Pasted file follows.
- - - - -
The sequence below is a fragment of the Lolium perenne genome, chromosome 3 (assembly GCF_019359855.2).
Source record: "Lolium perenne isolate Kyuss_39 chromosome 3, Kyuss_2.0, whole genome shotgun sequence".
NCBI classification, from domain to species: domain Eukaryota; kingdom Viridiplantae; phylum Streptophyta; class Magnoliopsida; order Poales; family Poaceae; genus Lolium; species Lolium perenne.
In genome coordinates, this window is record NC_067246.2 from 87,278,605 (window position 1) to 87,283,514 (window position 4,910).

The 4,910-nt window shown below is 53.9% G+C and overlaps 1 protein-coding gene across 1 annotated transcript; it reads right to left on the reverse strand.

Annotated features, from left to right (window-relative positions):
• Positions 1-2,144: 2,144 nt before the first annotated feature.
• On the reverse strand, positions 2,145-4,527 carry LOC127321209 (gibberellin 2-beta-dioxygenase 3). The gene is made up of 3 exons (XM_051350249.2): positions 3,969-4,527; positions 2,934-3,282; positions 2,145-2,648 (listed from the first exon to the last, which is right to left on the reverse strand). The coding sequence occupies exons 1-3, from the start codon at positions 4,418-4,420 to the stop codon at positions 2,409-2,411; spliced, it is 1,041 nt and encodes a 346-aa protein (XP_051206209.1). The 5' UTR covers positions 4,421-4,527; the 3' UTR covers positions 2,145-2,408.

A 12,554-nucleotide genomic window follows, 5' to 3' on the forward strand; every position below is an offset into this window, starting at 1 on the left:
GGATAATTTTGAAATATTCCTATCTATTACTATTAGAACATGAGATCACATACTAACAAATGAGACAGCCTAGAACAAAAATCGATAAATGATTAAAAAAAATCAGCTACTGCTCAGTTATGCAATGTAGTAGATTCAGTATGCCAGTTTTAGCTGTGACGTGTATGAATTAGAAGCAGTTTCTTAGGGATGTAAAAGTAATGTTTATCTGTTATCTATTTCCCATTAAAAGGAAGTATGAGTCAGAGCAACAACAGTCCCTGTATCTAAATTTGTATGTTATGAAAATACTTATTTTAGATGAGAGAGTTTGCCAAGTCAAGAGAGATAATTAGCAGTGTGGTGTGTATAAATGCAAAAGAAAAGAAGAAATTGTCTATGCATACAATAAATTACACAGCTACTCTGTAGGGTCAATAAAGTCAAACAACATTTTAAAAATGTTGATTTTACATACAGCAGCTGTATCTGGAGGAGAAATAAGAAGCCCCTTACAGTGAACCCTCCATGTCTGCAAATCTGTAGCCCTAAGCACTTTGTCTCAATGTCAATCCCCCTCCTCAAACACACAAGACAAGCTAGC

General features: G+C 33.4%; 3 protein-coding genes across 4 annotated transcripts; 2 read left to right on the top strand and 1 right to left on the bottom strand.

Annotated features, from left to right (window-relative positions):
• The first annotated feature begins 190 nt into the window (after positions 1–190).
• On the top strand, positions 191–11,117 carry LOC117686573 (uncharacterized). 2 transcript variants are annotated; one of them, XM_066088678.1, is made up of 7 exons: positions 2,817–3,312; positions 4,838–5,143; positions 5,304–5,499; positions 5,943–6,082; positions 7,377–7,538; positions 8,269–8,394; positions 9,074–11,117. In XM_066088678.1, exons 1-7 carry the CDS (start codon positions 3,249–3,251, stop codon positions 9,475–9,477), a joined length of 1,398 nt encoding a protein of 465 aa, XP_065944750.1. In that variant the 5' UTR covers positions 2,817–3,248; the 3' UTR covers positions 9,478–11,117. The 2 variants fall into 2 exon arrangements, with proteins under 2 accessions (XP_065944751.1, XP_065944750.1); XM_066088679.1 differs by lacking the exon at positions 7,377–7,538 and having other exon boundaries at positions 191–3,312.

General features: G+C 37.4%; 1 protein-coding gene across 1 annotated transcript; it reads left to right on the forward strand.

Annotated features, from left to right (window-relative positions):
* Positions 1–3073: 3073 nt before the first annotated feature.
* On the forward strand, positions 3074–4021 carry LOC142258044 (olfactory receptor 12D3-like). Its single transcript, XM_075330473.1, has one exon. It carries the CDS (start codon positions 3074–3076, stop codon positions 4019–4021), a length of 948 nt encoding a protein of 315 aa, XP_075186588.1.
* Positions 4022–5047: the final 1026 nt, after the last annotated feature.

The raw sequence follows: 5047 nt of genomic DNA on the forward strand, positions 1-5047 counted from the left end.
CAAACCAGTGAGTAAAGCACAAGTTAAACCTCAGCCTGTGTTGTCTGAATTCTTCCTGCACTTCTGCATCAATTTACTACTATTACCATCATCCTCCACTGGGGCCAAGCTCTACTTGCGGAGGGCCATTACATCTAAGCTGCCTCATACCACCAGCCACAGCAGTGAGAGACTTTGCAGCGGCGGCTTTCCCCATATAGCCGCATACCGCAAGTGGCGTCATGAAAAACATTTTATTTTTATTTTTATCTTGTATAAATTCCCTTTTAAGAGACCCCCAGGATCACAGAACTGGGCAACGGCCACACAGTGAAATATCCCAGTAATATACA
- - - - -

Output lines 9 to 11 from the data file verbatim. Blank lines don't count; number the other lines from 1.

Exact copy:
A 12,554-nucleotide genomic window follows, 5' to 3' on the forward strand; every position below is an offset into this window, starting at 1 on the left:
GGATAATTTTGAAATATTCCTATCTATTACTATTAGAACATGAGATCACATACTAACAAATGAGACAGCCTAGAACAAAAATCGATAAATGATTAAAAAAAATCAGCTACTGCTCAGTTATGCAATGTAGTAGATTCAGTATGCCAGTTTTAGCTGTGACGTGTATGAATTAGAAGCAGTTTCTTAGGGATGTAAAAGTAATGTTTATCTGTTATCTATTTCCCATTAAAAGGAAGTATGAGTCAGAGCAACAACAGTCCCTGTATCTAAATTTGTATGTTATGAAAATACTTATTTTAGATGAGAGAGTTTGCCAAGTCAAGAGAGATAATTAGCAGTGTGGTGTGTATAAATGCAAAAGAAAAGAAGAAATTGTCTATGCATACAATAAATTACACAGCTACTCTGTAGGGTCAATAAAGTCAAACAACATTTTAAAAATGTTGATTTTACATACAGCAGCTGTATCTGGAGGAGAAATAAGAAGCCCCTTACAGTGAACCCTCCATGTCTGCAAATCTGTAGCCCTAAGCACTTTGTCTCAATGTCAATCCCCCTCCTCAAACACACAAGACAAGCTAGC

General features: G+C 33.4%; 3 protein-coding genes across 4 annotated transcripts; 2 read left to right on the top strand and 1 right to left on the bottom strand.